Compare Jeter to Michael Jordan; the two of them (along with Tiger Woods) are probably the most highly paid athletes in North American history by far, when you include all the money they earned in endorsements. Jordan just barely had enough money to buy the Charlotte Bobcats, and I wouldn’t be shocked if he bought them at a below market rate thanks to helpful nudges from David Stern and Bob Johnson to put the franchise in his hands rather than to the actual highest bidder’s hands.

  8. Rose says:

    Now it’s time for SAT Analogies, ladies and gentlemen!

    George Steinbrenner : Derek Jeter :: Night : Day

  9. Even with the correction made above, I still don’t understand why the Yankees would want to sell a part of the team to Jeter. What possible motive would they have for doing that?

  10. I think there’s a greater likelihood that Jeter takes the Michael Jordan/Larry Bird routes and just sits back, waiting for a team to be sold, and puts together an ownership group and tries to buy an entire franchise. He’d probably only initially get like 10-20% of whatever team he gets, but hey, that’s how Steinbrenner got started. Get a foot in the door, then try and buy your partners out.

    2024: Derek Jeter’s group buys the Miami Marlins. Book it.

  11. Andy in Sunny Daytona says:

    I know that everyone on here, including me, are huge NASCAR fans, but many drivers own teams that they don’t even race for. I could never understand how the powers that be in racing could let that happen. It probably has something to do with imbreeding.

  12. “After all, would we want to see Derek owning any other team?”

    Maybe I’m in the minority here, but I really don’t care one iota. After his playing days are over, I’m not sure why anyone would care if Derek Jeter, Businessman Extraordinaire, were to purchase a stake in an MLB team. Personally, if the guy wants to purchase a stake in a team, I say more power to him.

    I mean… If we can get used to seeing Don Mattingly in a Dodgers uniform, actively participating on the field and pursuing a post-playing career in on-field management with teams other than the Yankees, why would we care if 50 year old Derek Jeter wears a suit and makes a business deal to own a stake in a team? I don’t think Bulls fans care that MJ has been involved with other organizations and now will own the Charlotte franchise.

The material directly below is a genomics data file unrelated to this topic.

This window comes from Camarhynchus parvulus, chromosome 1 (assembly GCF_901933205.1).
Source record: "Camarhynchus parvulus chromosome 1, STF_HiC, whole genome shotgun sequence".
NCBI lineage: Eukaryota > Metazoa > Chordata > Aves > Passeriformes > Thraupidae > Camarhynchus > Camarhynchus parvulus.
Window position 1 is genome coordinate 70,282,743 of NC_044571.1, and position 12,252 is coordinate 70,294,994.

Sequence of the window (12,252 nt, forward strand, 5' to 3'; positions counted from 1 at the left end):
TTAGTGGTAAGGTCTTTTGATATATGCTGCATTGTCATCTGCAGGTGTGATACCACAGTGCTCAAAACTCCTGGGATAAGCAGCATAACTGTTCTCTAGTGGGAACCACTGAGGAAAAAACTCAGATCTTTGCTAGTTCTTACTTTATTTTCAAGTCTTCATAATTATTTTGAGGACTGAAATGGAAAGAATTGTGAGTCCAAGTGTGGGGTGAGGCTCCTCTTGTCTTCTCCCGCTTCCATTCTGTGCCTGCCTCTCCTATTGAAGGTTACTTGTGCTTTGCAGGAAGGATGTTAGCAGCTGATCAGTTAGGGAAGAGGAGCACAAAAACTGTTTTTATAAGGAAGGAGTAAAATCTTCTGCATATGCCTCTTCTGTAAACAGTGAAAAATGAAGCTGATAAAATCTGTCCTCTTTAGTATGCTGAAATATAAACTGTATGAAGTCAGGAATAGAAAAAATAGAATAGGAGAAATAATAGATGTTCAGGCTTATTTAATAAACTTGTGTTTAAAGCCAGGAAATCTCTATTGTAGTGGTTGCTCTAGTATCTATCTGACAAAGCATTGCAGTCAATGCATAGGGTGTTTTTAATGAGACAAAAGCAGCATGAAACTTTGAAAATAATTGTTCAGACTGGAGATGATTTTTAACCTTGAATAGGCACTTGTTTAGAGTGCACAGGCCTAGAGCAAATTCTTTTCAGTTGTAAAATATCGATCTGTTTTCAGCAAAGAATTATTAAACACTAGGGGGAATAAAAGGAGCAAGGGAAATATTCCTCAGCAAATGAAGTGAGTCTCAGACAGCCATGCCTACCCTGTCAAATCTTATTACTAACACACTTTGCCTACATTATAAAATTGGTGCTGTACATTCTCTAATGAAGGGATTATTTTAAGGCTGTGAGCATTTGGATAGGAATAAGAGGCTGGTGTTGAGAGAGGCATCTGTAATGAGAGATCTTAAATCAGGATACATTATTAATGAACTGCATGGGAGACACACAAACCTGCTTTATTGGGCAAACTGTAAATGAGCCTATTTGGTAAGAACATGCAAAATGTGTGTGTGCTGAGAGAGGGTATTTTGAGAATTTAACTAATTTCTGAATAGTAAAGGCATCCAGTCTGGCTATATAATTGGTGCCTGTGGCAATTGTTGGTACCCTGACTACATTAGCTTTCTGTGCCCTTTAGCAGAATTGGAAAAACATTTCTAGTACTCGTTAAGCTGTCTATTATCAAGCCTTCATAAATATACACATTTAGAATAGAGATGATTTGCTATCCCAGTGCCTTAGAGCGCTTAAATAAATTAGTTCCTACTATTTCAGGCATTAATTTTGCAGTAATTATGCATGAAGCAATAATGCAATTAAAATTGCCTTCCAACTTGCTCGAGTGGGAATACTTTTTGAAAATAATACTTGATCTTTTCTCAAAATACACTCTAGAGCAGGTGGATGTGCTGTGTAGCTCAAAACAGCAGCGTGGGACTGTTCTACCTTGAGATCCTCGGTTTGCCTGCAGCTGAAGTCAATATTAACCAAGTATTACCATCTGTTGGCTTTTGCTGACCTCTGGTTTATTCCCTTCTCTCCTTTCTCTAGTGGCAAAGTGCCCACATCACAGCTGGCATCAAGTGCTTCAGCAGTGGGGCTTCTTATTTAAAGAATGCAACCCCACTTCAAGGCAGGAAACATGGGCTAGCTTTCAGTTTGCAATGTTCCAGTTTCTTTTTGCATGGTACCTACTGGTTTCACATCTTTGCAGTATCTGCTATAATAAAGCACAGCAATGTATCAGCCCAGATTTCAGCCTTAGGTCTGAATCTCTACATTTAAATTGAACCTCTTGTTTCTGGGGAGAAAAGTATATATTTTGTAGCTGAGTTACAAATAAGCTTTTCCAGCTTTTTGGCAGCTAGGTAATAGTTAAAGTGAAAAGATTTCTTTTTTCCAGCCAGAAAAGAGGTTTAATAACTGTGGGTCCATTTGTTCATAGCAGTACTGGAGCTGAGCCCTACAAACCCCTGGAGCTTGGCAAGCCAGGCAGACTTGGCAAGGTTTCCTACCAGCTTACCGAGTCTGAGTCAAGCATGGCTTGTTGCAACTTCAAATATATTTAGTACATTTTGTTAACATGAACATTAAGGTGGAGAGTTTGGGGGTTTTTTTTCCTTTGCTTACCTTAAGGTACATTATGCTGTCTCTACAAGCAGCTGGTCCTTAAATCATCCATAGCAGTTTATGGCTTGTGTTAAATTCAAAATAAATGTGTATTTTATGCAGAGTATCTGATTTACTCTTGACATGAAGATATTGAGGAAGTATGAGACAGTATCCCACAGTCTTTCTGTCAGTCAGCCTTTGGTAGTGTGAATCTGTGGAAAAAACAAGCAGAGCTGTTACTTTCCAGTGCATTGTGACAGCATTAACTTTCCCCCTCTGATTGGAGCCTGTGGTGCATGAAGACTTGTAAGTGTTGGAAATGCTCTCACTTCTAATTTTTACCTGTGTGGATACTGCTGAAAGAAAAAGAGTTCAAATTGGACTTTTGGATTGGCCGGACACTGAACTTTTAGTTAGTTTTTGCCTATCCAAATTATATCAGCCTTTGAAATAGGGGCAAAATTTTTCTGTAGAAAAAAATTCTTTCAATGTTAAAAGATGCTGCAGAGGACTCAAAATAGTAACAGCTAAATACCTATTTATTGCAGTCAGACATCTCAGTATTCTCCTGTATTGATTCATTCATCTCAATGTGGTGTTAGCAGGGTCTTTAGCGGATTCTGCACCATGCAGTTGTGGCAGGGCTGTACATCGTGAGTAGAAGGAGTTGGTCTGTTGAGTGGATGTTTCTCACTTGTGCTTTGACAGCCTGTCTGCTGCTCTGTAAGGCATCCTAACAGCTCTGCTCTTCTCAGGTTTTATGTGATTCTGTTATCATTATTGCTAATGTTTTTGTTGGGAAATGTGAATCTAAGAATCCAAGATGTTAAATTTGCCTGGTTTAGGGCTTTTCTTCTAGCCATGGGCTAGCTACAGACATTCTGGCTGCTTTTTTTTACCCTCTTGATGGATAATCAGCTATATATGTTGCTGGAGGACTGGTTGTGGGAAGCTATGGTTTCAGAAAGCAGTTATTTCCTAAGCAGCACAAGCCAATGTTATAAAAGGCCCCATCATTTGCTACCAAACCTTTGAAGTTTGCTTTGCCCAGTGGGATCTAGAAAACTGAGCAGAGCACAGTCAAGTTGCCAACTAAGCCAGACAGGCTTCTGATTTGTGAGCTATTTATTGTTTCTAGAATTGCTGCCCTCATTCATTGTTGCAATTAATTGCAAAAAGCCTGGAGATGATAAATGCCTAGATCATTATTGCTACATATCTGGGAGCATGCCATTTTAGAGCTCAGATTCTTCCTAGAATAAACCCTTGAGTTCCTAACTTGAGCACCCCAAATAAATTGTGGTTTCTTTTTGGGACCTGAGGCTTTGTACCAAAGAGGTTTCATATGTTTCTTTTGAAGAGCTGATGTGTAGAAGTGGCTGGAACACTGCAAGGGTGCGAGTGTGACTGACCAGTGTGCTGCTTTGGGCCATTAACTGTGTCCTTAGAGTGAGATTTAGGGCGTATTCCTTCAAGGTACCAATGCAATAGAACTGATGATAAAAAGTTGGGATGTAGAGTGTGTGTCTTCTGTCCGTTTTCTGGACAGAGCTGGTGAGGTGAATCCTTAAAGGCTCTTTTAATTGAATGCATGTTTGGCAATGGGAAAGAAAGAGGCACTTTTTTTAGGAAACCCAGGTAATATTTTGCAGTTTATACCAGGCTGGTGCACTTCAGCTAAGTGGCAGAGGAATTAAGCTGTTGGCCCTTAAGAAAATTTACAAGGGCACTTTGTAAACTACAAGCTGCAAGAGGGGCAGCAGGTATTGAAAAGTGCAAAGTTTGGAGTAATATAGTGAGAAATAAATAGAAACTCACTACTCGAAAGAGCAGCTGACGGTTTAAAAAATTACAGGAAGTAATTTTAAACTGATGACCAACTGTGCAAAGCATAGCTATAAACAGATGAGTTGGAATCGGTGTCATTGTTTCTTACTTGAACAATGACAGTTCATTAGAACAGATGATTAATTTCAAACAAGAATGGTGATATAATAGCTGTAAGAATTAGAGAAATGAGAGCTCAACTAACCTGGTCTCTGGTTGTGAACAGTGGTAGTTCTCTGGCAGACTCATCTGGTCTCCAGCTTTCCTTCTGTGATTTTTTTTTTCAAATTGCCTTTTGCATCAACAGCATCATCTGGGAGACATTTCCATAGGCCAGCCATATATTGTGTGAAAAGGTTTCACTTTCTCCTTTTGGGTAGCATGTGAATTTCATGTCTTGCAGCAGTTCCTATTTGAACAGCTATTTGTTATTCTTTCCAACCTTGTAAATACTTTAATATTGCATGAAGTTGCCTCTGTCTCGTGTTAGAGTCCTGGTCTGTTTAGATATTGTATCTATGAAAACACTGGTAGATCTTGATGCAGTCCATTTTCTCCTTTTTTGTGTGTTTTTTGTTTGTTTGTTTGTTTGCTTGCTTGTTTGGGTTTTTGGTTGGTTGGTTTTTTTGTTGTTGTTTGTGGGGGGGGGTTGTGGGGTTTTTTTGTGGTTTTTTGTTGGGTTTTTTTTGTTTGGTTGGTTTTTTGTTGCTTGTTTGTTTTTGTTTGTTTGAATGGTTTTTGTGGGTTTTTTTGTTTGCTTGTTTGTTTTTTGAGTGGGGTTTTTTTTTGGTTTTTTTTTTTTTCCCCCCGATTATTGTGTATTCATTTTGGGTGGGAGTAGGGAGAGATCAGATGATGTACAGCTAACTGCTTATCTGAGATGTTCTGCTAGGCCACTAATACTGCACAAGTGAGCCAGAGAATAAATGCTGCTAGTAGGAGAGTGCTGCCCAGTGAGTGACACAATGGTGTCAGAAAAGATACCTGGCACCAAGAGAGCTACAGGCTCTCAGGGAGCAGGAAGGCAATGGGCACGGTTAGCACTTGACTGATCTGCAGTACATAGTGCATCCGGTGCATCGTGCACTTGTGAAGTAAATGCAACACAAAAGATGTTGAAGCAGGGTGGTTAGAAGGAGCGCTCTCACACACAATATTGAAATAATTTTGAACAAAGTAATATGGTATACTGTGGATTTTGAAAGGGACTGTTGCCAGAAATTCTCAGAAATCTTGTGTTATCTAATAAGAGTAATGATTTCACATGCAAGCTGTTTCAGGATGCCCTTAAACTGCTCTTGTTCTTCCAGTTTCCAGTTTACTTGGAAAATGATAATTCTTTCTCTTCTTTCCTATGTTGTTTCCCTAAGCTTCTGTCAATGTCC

13. Jramey says:

    how bout Jeter + Arod + Jorge + Andy + Pauly + Mo. that should cover about half.

  14. Bo says:

    Why would the ownership group want to sell?

    If they do and he has the money, fine.

    • king of fruitless hypotheticals says:

      hey stupid question: would jeter owning part of and being the public face of another team actually be BETTER for baseball? if it were the marlins or nashville met or the expos, would it draw more casual fans or w/e?

  15. [...] a part-owner of the Yankees after he retires. Interestingly though, Ben Kabak of River Ave Blues ponders whether or not the Yankees could actually include an ownership share in his next contract. To be [...]

  16. [...] fans disagree. Benjamin Kabak at River Avenue Blues has advocated the ideaand even proposes a way around the CBA rules. But, on the evidence of the blogs most fans seem to be [...]

  17. Joe says:

    40 mil for an ownership stake in the Yankees? Please. You can’t buy Legend Seat Season tickets for $40 Mil. Jeter needs about a quarter of a billion dollars ($250 Mil) just to buy a minority share and be a silent partner.

  18. [...] it ad nauseum here, addressing issues like the possibility that Jeter will ask for six years, or an ownership stake, and that extending him now would be a mistake. Mike Vaccaro came up with another angle today, [...]

  19. [...] Derek’s interest in team ownership. In fact, just a few weeks ago, I talked about how Jeter could become a part-owner of the Yankees. Suddenly, that zany idea doesn’t seem as far-fetched as it once did. Whether Jeter would be [...]